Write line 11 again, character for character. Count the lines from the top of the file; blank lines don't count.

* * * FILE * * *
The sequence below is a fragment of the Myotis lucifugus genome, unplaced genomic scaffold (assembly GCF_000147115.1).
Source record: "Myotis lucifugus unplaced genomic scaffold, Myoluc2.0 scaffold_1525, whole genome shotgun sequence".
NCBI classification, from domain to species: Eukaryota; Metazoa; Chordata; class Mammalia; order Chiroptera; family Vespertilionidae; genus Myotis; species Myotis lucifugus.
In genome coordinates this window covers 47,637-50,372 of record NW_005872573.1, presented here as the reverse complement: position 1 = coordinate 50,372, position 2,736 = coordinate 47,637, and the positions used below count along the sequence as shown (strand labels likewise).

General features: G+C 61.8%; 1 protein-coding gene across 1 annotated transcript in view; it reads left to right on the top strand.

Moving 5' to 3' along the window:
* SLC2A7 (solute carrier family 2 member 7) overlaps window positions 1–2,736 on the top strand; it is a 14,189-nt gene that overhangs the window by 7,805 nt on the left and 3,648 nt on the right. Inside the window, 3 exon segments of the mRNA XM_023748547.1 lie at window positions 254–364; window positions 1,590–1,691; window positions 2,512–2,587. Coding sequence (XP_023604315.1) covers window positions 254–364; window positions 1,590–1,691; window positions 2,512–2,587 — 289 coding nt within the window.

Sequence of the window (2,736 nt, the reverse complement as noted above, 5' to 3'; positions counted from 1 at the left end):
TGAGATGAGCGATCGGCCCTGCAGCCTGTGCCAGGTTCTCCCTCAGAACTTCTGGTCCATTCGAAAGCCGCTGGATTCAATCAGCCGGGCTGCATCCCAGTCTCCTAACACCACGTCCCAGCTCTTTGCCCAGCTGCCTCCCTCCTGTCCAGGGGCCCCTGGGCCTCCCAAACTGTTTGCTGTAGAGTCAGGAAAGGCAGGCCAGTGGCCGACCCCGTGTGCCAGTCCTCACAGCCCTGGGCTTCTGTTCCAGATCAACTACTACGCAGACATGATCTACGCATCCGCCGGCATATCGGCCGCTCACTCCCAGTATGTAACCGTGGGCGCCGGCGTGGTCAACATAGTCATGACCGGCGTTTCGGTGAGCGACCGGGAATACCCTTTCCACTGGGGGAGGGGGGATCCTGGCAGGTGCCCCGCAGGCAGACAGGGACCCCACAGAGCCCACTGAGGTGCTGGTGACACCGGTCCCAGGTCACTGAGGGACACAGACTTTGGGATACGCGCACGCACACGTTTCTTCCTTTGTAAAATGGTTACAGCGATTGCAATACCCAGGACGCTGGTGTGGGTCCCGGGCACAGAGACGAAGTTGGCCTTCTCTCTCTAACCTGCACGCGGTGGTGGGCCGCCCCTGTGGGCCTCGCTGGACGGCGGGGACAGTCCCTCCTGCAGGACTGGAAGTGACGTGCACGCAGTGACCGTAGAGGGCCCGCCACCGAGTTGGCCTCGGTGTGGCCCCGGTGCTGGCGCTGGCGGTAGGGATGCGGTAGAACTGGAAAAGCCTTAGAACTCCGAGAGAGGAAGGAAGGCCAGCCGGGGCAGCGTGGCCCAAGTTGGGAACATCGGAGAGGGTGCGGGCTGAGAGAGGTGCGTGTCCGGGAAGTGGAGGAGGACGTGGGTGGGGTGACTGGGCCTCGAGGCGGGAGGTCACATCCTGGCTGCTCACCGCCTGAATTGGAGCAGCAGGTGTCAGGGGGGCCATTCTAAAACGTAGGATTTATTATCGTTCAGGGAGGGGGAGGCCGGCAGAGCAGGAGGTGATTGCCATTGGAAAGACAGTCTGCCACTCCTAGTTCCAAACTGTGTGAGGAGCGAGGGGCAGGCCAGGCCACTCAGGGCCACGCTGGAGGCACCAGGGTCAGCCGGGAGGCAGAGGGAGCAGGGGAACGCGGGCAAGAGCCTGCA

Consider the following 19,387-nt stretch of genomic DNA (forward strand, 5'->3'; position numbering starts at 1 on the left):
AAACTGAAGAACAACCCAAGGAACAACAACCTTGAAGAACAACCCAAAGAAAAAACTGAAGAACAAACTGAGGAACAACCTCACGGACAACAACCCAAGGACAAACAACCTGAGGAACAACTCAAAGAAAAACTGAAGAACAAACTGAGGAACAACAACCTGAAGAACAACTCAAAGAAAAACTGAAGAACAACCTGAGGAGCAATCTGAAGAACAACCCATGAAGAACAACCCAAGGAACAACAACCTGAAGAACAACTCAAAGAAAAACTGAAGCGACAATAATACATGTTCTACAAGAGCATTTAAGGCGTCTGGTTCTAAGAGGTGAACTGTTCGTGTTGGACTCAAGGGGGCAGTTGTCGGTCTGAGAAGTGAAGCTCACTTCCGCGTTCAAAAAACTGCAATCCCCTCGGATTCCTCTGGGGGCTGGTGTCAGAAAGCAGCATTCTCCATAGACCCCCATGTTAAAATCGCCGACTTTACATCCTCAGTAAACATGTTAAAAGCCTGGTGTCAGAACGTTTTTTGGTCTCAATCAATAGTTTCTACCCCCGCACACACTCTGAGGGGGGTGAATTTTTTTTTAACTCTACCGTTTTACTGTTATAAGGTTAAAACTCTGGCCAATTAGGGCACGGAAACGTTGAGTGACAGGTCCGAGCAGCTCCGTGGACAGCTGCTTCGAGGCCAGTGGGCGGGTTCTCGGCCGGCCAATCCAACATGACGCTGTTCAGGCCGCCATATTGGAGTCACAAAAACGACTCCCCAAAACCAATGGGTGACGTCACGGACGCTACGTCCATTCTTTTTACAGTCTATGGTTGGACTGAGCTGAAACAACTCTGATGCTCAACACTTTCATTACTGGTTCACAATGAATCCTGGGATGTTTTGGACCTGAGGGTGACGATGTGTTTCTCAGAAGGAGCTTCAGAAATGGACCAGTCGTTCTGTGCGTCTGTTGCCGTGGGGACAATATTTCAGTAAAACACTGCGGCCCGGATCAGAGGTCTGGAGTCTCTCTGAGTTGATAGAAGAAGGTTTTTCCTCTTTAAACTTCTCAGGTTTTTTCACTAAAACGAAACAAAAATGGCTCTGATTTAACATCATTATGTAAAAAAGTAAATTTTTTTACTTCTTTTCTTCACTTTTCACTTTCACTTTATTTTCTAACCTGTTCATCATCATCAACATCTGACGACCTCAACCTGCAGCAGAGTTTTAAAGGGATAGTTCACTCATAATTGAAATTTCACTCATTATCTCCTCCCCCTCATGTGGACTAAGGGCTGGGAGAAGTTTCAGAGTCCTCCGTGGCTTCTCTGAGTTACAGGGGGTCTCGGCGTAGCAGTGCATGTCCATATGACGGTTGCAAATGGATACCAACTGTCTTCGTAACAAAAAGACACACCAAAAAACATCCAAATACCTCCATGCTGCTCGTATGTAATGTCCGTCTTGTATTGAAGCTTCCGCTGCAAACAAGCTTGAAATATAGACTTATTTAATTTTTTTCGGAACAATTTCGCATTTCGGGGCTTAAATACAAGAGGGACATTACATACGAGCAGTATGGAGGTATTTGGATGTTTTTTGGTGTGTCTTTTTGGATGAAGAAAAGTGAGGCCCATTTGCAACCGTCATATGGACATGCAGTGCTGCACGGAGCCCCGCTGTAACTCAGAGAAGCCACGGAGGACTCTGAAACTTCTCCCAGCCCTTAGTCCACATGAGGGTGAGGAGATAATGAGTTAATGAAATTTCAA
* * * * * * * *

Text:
AAACTGAAGAACAACCCAAGGAACAACAACCTTGAAGAACAACCCAAAGAAAAAACTGAAGAACAAACTGAGGAACAACCTCACGGACAACAACCCAAGGACAAACAACCTGAGGAACAACTCAAAGAAAAACTGAAGAACAAACTGAGGAACAACAACCTGAAGAACAACTCAAAGAAAAACTGAAGAACAACCTGAGGAGCAATCTGAAGAACAACCCATGAAGAACAACCCAAGGAACAACAACCTGAAGAACAACTCAAAGAAAAACTGAAGCGACAATAATACATGTTCTACAAGAGCATTTAAGGCGTCTGGTTCTAAGAGGTGAACTGTTCGTGTTGGACTCAAGGGGGCAGTTGTCGGTCTGAGAAGTGAAGCTCACTTCCGCGTTCAAAAAACTGCAATCCCCTCGGATTCCTCTGGGGGCTGGTGTCAGAAAGCAGCATTCTCCATAGACCCCCATGTTAAAATCGCCGACTTTACATCCTCAGTAAACATGTTAAAAGCCTGGTGTCAGAACGTTTTTTGGTCTCAATCAATAGTTTCTACCCCCGCACACACTCTGAGGGGGGTGAATTTTTTTTTAACTCTACCGTTTTACTGTTATAAGGTTAAAACTCTGGCCAATTAGGGCACGGAAACGTTGAGTGACAGGTCCGAGCAGCTCCGTGGACAGCTGCTTCGAGGCCAGTGGGCGGGTTCTCGGCCGGCCAATCCAACATGACGCTGTTCAGGCCGCCATATTGGAGTCACAAAAACGACTCCCCAAAACCAATGGGTGACGTCACGGACGCTACGTCCATTCTTTTTACAGTCTATGGTTGGACTGAGCTGAAACAACTCTGATGCTCAACACTTTCATTACTGGTTCACAATGAATCCTGGGATGTTTTGGACCTGAGGGTGACGATGTGTTTCTCAGAAGGAGCTTCAGAAATGGACCAGTCGTTCTGTGCGTCTGTTGCCGTGGGGACAATATTTCAGTAAAACACTGCGGCCCGGATCAGAGGTCTGGAGTCTCTCTGAGTTGATAGAAGAAGGTTTTTCCTCTTTAAACTTCTCAGGTTTTTTCACTAAAACGAAACAAAAATGGCTCTGATTTAACATCATTATGTAAAAAAGTAAATTTTTTTACTTCTTTTCTTCACTTTTCACTTTCACTTTATTTTCTAACCTGTTCATCATCATCAACATCTGACGACCTCAACCTGCAGCAGAGTTTTAAAGGGATAGTTCACTCATAATTGAAATTTCACTCATTATCTCCTCCCCCTCATGTGGACTAAGGGCTGGGAGAAGTTTCAGAGTCCTCCGTGGCTTCTCTGAGTTACAGGGGGTCTCGGCGTAGCAGTGCATGTCCATATGACGGTTGCAAATGGATACCAACTGTCTTCGTAACAAAAAGACACACCAAAAAACATCCAAATACCTCCATGCTGCTCGTATGTAATGTCCGTCTTGTATTGAAGCTTCCGCTGCAAACAAGCTTGAAATATAGACTTATTTAATTTTTTTCGGAACAATTTCGCATTTCGGGGCTTAAATACAAGAGGGACATTACATACGAGCAGTATGGAGGTATTTGGATGTTTTTTGGTGTGTCTTTTTGGATGAAGAAAAGTGAGGCCCATTTGCAACCGTCATATGGACATGCAGTGCTGCACGGAGCCCCGCTGTAACTCAGAGAAGCCACGGAGGACTCTGAAACTTCTCCCAGCCCTTAGTCCACATGAGGGTGAGGAGATAATGAGTTAATGAAATTTCAA